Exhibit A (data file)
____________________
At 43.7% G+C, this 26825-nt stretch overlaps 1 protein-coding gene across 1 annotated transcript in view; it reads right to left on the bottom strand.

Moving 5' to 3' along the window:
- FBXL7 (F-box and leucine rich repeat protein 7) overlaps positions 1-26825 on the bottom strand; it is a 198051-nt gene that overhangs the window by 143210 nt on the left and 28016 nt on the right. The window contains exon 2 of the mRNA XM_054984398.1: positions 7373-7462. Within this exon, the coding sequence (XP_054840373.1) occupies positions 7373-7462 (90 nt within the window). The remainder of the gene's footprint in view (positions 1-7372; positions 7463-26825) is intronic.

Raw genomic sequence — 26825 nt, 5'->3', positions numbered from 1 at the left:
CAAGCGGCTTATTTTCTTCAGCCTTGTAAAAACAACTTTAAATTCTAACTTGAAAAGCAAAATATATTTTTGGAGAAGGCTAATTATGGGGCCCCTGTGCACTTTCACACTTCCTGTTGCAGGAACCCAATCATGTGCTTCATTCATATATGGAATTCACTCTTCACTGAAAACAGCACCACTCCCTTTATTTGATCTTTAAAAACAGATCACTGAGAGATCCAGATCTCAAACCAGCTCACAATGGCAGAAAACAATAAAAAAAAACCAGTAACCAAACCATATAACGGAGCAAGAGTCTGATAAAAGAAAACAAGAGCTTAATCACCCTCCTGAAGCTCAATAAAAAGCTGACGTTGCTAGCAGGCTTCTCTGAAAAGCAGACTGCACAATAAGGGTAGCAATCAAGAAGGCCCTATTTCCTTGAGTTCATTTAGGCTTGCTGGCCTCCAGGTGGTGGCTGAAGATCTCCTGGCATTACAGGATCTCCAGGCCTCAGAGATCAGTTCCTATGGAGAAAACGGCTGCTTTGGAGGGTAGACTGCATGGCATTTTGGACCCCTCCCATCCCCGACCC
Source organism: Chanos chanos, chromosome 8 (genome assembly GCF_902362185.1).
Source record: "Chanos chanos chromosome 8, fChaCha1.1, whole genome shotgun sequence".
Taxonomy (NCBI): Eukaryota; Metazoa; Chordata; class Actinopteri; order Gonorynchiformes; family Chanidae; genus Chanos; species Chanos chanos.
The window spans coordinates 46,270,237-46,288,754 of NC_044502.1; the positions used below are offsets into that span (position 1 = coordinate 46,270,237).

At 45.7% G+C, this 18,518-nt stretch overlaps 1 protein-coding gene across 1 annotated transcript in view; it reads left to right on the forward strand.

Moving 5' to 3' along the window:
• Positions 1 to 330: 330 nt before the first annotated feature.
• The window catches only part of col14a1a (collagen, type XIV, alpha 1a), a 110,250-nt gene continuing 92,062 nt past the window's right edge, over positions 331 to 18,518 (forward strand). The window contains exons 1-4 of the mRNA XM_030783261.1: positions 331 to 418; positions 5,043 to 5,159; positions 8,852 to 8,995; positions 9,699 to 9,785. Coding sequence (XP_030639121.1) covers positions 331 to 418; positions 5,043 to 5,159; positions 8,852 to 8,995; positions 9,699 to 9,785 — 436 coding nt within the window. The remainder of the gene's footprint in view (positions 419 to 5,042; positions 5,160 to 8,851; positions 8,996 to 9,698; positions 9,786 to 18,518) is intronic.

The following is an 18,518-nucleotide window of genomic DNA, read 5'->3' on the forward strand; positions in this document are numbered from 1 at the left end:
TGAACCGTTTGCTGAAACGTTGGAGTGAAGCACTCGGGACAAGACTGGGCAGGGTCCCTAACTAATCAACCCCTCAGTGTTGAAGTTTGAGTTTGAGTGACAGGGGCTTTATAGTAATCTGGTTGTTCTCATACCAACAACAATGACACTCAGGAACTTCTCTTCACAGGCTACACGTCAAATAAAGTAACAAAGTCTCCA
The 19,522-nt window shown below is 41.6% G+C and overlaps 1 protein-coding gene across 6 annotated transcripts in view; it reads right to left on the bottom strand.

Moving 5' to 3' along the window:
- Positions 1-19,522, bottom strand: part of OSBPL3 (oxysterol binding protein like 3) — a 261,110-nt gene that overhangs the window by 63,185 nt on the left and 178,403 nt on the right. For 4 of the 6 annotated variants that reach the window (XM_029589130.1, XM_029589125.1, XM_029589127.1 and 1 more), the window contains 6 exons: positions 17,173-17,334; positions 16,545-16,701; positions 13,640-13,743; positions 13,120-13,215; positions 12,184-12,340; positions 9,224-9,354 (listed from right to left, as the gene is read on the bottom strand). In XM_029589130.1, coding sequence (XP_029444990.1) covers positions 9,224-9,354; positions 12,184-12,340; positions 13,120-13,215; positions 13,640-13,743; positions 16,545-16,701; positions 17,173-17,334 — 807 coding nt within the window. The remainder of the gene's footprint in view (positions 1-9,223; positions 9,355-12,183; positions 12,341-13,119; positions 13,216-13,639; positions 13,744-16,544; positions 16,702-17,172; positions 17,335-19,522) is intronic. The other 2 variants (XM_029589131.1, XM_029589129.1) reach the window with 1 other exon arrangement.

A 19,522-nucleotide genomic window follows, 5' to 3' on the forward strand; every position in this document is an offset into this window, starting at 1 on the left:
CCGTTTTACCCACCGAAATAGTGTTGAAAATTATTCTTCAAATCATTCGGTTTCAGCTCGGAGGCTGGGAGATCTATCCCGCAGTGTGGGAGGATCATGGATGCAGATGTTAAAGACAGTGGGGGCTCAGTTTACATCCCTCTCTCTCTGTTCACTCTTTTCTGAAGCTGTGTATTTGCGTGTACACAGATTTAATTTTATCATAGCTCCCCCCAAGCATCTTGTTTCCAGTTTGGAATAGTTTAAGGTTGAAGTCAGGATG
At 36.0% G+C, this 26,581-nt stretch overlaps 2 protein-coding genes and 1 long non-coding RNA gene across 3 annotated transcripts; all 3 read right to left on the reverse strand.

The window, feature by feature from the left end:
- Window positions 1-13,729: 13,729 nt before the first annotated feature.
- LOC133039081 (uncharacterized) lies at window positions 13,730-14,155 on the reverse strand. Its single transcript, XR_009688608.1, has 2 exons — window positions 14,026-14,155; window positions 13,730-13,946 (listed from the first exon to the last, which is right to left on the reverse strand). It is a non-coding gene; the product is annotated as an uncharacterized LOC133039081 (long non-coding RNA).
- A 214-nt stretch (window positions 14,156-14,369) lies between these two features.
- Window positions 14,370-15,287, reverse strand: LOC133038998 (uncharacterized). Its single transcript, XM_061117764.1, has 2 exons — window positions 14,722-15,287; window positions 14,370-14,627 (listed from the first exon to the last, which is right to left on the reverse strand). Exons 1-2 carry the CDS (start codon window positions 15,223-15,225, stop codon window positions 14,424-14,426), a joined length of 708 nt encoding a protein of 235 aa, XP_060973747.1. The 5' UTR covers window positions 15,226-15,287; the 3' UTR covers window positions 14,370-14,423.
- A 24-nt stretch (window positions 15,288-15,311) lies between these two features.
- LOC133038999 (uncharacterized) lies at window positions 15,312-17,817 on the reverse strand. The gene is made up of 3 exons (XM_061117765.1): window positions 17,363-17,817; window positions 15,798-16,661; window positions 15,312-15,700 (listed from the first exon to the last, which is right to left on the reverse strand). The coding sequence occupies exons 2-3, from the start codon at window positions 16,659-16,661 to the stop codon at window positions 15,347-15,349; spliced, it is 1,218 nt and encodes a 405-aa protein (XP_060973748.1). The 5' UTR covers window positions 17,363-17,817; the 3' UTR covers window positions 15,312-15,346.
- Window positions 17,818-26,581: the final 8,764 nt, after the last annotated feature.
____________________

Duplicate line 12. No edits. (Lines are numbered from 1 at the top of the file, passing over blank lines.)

• Positions 1 to 330: 330 nt before the first annotated feature.